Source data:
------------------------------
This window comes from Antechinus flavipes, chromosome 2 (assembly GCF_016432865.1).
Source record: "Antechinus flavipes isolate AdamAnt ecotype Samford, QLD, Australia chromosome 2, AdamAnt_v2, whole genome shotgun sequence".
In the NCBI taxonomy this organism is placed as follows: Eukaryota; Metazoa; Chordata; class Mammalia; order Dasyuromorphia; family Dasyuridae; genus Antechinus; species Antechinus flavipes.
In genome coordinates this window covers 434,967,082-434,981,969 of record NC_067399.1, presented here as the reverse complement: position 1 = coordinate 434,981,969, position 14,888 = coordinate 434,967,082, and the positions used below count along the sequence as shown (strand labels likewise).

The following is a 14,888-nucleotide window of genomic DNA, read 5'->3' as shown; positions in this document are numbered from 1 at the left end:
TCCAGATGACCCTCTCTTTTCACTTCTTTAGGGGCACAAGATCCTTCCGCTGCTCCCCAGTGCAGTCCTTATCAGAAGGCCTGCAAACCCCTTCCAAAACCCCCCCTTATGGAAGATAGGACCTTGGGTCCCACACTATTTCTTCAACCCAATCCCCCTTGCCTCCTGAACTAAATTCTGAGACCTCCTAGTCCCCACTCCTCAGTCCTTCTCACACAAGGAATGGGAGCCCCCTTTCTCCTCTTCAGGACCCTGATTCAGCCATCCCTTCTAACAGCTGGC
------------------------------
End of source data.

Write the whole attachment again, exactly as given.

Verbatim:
This window comes from Antechinus flavipes, chromosome 2 (assembly GCF_016432865.1).
Source record: "Antechinus flavipes isolate AdamAnt ecotype Samford, QLD, Australia chromosome 2, AdamAnt_v2, whole genome shotgun sequence".
In the NCBI taxonomy this organism is placed as follows: Eukaryota; Metazoa; Chordata; class Mammalia; order Dasyuromorphia; family Dasyuridae; genus Antechinus; species Antechinus flavipes.
In genome coordinates this window covers 434,967,082-434,981,969 of record NC_067399.1, presented here as the reverse complement: position 1 = coordinate 434,981,969, position 14,888 = coordinate 434,967,082, and the positions used below count along the sequence as shown (strand labels likewise).

The following is a 14,888-nucleotide window of genomic DNA, read 5'->3' as shown; positions in this document are numbered from 1 at the left end:
TCCAGATGACCCTCTCTTTTCACTTCTTTAGGGGCACAAGATCCTTCCGCTGCTCCCCAGTGCAGTCCTTATCAGAAGGCCTGCAAACCCCTTCCAAAACCCCCCCTTATGGAAGATAGGACCTTGGGTCCCACACTATTTCTTCAACCCAATCCCCCTTGCCTCCTGAACTAAATTCTGAGACCTCCTAGTCCCCACTCCTCAGTCCTTCTCACACAAGGAATGGGAGCCCCCTTTCTCCTCTTCAGGACCCTGATTCAGCCATCCCTTCTAACAGCTGGC